Browse Publications Technical Papers 2024-01-3039

Application of Topology Optimization and Artificial Intelligence Based Evolutionary Algorithm to Minimize the Contribution of the Caliper in Brake Squeal Noise 2024-01-3039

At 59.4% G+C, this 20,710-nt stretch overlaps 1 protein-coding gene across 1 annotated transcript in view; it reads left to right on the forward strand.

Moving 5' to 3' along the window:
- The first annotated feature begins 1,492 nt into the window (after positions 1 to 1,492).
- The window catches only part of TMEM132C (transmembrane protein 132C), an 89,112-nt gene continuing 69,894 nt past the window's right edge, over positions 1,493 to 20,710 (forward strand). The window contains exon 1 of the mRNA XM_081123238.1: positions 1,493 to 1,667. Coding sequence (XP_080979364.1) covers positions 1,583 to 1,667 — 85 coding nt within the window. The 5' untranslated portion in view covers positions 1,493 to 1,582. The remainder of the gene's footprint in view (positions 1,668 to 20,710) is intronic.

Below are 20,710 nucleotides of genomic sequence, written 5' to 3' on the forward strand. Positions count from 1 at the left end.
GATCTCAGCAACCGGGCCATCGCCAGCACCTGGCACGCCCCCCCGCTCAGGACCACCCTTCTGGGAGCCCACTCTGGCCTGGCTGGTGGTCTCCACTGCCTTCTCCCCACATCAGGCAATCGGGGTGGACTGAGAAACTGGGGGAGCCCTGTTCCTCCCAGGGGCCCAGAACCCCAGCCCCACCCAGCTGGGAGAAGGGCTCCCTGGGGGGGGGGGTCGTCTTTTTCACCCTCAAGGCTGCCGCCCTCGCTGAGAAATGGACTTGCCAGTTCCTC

The squeal noise is one of the critical factors to qualify a disc brake design. It is imperative to be watchful of the unstable natural modes of the brake assembly which triggers squeal. Any design modification for reducing a part's contribution to targeted squeal mode can adversely affect and give rise to new squeal modes. Also, controlling conflicting requirements like mass, strength, and casting manufacturability, further adds up complexity, which increases design iterations and product cost. In view of these challenges, the application of the topological optimizations embedded under an artificial intelligence (AI) driven workflow is explored for a brake assembly. The scope of optimization is kept limited to only the caliper. A complex or unsymmetrical eigenvalue (EV) finite element analysis (FEA) of brake assembly is performed on the baseline design which predicts a squeal mode having 35% strain energy contribution from caliper. As commercial topological optimization tools do not support the unsymmetrical EV analysis, an integrated & automated workflow is developed. In this, the caliper geometry is first topologically optimized for mass, stiffness, casting filling and manufacturing constraints, followed by a complex EV analysis of the optimized geometry. A dummy thermal analysis is included in topology optimization, which equivalently simulates irrotational inviscid fluid flow to improve casting filling performance. The workflow is then parametrized to create several designs and exposed to AI based evolutionary multi-objective optimization algorithm, which facilitates of performing computer driven design iterations rather than human, with an objective of obtaining a caliper geometry having minimum mass, maximum strength, and constraint on caliper's strain energy contribution. The best candidate obtained from 269 design iterations exhibited a significant reduction in caliper's strain energy contribution to 9% in squeal modes, reduction in number of squeal modes while maintaining better strength as compared to baseline design with controlled weight addition.


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